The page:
I’ve long argued that 3D-printed guns represent the death of gun control. After all, if the purpose of gun control is to keep firearms out of the hands of certain people–be that just criminals or, in time, everyone–the existence of 3d printers and the files one would use to make firearms means you’ll never accomplish that goal.
Anyone who wants a gun can get a gun and there’s absolutely nothing anyone can do to stop it.
Which isn’t just my position, either, apparently.
The Connecticut House passed sweeping new gun laws this month attempting to curb firearms-related violence. Despite the efforts of many states to curtail crime with firearms bans, 3D-printed, homemade firearms continue to exploit the shortcomings of these policies. With the increasing prevalence of homemade firearms by criminals, can we finally shift the focus from bans and legislation to empowering responsible owners in self-defense?
Gun control advocates have been center stage and energetically rallying for “assault weapons bans” this year, but their endeavors are haunted by a phantom: 3D-printed ghost guns. These unserialized and frequently homemade firearms have surged in prevalence due to readily available 3D-printing technology. Anybody with a 3D printer can bypass stringent gun control measures to craft a firearm at home. As bans and legislation have continually been out of touch with the reality of the situation, policymakers should forgo these bans and approach public safety by empowering people to defend themselves and those around them.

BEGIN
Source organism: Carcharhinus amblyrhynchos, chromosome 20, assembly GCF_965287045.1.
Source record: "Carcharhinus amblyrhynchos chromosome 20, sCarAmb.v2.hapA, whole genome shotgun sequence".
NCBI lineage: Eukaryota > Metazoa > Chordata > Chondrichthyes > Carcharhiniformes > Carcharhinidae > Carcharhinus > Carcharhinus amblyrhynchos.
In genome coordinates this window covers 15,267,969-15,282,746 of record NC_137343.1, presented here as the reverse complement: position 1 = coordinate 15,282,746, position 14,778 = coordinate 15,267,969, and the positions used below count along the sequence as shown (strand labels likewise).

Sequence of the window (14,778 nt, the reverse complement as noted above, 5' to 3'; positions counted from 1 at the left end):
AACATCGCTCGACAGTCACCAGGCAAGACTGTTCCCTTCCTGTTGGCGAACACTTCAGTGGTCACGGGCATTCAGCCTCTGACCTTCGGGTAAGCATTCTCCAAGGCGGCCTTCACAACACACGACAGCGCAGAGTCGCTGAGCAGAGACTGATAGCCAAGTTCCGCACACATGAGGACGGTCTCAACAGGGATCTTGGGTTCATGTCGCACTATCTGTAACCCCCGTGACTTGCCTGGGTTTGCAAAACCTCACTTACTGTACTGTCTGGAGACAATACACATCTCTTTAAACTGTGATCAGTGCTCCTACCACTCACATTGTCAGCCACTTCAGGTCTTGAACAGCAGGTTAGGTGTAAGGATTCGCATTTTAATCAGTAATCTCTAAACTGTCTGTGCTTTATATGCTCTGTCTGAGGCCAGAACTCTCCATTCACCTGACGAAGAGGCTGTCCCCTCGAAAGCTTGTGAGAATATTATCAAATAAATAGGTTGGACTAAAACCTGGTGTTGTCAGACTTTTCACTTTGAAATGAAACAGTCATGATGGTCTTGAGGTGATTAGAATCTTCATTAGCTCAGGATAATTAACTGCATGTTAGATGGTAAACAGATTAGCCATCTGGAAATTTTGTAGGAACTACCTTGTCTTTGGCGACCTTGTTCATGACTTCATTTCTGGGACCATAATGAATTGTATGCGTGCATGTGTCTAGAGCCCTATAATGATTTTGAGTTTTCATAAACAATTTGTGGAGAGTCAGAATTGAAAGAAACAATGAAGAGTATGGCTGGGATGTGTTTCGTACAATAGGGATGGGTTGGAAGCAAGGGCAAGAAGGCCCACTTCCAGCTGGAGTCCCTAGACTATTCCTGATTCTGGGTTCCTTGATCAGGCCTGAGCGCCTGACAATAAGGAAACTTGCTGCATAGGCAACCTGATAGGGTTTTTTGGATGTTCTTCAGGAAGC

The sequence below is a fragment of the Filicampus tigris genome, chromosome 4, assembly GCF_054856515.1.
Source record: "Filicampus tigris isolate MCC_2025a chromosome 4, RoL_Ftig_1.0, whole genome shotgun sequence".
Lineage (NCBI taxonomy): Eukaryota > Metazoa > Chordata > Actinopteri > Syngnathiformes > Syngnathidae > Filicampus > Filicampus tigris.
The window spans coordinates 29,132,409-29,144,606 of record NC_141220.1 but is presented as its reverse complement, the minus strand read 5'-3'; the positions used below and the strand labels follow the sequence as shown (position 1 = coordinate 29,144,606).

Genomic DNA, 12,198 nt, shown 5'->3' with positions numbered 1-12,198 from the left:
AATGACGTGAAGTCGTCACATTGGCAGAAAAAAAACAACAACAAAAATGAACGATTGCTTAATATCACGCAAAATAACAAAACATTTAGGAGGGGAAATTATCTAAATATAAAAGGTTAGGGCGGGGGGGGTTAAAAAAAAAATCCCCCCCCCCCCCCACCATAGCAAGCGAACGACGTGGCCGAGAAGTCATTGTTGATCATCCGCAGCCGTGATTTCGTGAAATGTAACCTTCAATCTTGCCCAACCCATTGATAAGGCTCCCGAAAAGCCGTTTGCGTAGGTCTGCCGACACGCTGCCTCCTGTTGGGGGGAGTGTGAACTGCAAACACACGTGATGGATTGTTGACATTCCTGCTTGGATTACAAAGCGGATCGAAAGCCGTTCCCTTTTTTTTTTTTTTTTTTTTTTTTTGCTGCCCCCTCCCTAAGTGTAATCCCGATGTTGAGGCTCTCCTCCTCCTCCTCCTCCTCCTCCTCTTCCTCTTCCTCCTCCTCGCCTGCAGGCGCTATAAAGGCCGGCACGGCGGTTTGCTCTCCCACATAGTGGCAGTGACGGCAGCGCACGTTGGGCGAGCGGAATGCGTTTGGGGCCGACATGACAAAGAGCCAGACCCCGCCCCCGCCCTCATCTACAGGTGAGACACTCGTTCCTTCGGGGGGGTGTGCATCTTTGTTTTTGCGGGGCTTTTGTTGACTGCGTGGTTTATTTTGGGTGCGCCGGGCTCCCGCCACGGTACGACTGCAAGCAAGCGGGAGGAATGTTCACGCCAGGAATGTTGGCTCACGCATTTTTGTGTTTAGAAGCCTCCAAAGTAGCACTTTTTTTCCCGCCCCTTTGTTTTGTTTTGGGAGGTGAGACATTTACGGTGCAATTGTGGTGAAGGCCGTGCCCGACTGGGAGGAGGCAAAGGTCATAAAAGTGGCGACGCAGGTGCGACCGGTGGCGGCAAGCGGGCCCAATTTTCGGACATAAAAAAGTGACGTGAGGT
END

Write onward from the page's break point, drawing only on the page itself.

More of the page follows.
What good does it do to bar law-abiding citizens from purchasing these guns if any criminal with a 3D printer can just make them at home? The availability and portability of 3D printers facilitate the creation of these ghost guns virtually anywhere. This means that even the locations with the most strict gun control are prone to violators. Despite strict gun control, the Buffalo, New York, Police Department reported a huge increase in ghost guns seized from five in 2020 to 69 in 2021.
The truth of the matter is that the time when gun control might be effective is over.
Sure, people could always build their own guns. They’ve done so in this country for ages and it’s been a point in discussions about gun control for a very long time as well.
But those all require a bit of know-how that not everyone has. 3D-printed guns, however, are different. They’re printed parts that are assembled somewhat like a model airplane. The parts go together and you’ve got a firearm.
And that’s with a fully 3D-printed gun. Just printing a receiver requires less technical knowledge. Then you just assemble the pre-made parts rather easily, like reassembling a weapon after cleaning, more or less.
Trying to restrict guns is simply a lost cause at this point, even if there was a chance it would do some good.
Because of that, though, trying to empower law-abiding citizens simply makes more sense. The criminals are going to get guns and you’re not going to stop that from happening. That genie just isn’t going back in the bottle, so making sure the good guys have the means to resist is the only reasonable outcome.
If not, these bans are going to be dangerous for law-abiding citizens as criminals will continue to do as they wish and the regular guy on the street will be forced to remain powerless.